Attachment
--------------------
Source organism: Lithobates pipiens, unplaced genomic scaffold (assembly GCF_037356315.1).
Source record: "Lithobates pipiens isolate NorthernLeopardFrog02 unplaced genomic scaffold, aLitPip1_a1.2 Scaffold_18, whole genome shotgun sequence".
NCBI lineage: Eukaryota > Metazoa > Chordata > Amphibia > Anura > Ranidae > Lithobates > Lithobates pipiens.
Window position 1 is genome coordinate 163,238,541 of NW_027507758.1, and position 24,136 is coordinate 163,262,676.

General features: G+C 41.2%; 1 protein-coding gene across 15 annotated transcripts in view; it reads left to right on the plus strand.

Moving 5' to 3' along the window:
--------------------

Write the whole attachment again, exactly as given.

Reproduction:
Source organism: Lithobates pipiens, unplaced genomic scaffold (assembly GCF_037356315.1).
Source record: "Lithobates pipiens isolate NorthernLeopardFrog02 unplaced genomic scaffold, aLitPip1_a1.2 Scaffold_18, whole genome shotgun sequence".
NCBI lineage: Eukaryota > Metazoa > Chordata > Amphibia > Anura > Ranidae > Lithobates > Lithobates pipiens.
Window position 1 is genome coordinate 163,238,541 of NW_027507758.1, and position 24,136 is coordinate 163,262,676.

General features: G+C 41.2%; 1 protein-coding gene across 15 annotated transcripts in view; it reads left to right on the plus strand.

Moving 5' to 3' along the window: